So my thought was, “you have a very tiny God, if His feathers aren’t any bigger than a tiny piece of down”.  Or perhaps the angel was shedding.  I am not sure what the message was supposed to be, but the intent was clear – God is here and this is proof.  Honestly, it was one (I’ve seen more) of the most ridiculous things I have seen in church. (It is a shame that I feel the urgent need to place this disclaimer – but here it is: I am not saying that God cannot or has not done things like gold dust or feathers, my point here was that we cannot make the stuff up to fit in.  And, if the “manifestations” don’t result in changed lives, what good are they?)

Back to the main point. If the presence of God is really in a place -- either for a visitation or as a habitation – lives will be changed on a regular basis.  The idea that the revival meeting (read that the exciting manifest presence of God) is the epitome of the Christian experience is erroneous.  In fact, I was asked not to come back to a church because of this point.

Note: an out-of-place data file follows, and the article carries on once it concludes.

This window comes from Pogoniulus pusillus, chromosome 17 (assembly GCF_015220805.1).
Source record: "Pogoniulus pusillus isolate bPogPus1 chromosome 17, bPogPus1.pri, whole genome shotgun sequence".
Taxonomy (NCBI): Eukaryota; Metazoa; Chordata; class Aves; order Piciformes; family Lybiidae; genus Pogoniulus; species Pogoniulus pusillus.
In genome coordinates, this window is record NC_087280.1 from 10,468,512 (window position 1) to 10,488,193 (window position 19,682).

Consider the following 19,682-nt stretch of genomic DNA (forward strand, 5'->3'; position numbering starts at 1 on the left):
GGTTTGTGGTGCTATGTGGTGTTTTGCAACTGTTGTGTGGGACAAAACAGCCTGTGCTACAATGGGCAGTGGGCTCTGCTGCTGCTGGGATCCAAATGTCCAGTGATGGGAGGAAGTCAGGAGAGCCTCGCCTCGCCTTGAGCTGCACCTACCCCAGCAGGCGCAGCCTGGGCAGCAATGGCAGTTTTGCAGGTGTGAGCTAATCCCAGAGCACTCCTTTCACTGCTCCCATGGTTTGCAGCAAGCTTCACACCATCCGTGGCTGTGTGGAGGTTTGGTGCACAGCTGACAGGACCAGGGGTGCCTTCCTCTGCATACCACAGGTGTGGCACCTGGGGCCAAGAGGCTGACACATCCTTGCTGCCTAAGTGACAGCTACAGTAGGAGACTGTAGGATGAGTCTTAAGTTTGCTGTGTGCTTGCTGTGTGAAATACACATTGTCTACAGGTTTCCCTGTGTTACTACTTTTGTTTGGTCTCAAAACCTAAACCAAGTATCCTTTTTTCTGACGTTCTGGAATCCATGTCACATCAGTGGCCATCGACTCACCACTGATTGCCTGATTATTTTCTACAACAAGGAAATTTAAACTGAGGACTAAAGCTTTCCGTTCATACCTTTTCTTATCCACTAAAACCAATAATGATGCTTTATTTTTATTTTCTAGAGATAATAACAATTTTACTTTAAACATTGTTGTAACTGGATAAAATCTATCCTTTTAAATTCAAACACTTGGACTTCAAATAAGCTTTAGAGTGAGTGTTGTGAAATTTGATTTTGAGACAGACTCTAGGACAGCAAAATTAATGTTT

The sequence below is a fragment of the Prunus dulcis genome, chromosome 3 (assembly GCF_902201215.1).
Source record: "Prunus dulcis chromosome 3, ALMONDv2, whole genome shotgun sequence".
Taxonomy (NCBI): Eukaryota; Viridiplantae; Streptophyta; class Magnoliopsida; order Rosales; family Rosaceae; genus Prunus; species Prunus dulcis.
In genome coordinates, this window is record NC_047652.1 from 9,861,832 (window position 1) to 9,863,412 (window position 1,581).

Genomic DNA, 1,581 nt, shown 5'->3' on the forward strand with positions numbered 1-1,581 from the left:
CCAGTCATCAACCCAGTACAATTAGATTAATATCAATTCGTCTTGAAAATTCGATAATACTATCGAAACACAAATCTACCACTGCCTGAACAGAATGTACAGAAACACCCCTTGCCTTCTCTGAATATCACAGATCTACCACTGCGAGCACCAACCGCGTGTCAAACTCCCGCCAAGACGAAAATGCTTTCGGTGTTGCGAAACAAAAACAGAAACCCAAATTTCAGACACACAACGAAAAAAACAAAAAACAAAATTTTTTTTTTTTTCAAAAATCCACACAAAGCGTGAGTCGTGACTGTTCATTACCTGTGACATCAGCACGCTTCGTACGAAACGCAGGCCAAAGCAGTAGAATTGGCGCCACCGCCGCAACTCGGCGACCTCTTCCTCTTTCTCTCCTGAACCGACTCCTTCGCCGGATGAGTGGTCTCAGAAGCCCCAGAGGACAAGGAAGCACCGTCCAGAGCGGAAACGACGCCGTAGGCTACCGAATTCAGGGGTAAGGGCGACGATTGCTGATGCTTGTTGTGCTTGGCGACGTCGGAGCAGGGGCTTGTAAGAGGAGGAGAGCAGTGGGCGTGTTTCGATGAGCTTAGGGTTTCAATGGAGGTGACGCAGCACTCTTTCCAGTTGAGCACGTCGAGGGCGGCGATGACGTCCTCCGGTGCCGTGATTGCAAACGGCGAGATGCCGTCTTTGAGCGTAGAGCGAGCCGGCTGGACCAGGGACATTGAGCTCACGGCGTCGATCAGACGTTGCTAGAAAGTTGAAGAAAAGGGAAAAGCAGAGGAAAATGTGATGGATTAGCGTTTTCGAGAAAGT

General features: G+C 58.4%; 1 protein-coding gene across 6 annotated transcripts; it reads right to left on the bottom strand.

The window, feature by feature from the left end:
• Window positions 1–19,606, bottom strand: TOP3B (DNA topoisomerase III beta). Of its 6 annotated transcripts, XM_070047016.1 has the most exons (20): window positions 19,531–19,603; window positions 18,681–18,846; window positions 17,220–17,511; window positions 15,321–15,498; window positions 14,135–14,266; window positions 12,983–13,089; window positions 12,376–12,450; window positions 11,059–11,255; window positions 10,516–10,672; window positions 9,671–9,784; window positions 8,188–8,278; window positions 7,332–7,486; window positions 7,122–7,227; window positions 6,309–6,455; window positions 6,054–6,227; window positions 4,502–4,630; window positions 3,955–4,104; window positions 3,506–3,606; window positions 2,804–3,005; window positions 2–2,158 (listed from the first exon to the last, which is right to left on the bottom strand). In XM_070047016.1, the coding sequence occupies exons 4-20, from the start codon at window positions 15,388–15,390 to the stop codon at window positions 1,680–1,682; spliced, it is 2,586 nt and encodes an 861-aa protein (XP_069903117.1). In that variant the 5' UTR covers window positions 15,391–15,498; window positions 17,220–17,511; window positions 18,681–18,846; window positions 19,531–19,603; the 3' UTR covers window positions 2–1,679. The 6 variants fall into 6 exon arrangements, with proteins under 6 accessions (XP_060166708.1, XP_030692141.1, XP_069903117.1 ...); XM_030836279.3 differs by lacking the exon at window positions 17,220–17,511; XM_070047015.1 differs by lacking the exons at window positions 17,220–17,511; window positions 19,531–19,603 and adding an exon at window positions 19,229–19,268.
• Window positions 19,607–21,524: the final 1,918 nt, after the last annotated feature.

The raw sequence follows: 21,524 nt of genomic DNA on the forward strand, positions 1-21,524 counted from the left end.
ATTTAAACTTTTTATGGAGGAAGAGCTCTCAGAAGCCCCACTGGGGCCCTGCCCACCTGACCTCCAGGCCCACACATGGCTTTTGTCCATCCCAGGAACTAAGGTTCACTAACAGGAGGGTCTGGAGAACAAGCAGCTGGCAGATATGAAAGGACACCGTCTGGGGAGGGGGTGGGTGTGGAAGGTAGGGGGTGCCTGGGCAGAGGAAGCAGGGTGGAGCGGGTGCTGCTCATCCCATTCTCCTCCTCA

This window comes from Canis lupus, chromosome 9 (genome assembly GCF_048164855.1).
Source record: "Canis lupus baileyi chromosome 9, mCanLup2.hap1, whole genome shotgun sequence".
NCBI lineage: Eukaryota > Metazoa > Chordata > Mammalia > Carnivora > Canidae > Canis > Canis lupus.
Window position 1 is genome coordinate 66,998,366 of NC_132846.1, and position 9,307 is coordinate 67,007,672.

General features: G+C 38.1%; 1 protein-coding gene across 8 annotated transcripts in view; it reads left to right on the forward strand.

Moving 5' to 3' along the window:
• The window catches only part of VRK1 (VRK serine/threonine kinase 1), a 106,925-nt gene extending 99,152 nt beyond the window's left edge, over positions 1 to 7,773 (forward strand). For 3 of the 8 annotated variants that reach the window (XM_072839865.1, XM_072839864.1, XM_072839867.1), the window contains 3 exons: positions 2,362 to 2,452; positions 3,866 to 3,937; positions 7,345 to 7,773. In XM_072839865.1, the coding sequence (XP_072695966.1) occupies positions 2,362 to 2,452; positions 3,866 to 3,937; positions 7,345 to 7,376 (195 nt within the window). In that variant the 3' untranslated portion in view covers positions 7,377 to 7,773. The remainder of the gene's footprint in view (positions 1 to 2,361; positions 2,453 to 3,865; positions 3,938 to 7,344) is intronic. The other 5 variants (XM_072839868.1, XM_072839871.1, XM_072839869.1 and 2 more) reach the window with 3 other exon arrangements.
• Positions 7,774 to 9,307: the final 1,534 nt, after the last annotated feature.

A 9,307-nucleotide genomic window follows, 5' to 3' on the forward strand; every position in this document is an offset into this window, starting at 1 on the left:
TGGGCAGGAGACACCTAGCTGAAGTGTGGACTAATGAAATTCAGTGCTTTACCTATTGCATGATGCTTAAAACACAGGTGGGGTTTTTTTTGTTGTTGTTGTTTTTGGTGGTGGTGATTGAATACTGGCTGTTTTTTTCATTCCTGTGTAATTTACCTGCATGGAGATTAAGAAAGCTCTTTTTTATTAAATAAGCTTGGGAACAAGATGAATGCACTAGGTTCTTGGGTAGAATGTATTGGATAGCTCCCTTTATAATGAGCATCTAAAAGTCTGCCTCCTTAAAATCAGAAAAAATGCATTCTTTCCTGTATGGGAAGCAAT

I have known pastors and leaders who wanted continual revival meetings, but were not concerned with genuine revival.  The truth is a revival meeting will only last as long as there are people who need to be revived.  Since “vive” is Latin for Life, “revival” means to bring life back to something that was dead – or perhaps -- to resuscitate. Those that are “vived” don’t need “revival.” Once those in need of revival stop coming, those type of meetings will cease for the time being.  A simple look through the history of revival shows that revivals tend to run their course – some sooner than later, and for a variety of reasons. The fact is, once you and I are revived, we need to start living out that revival in our lives – not attend more meetings.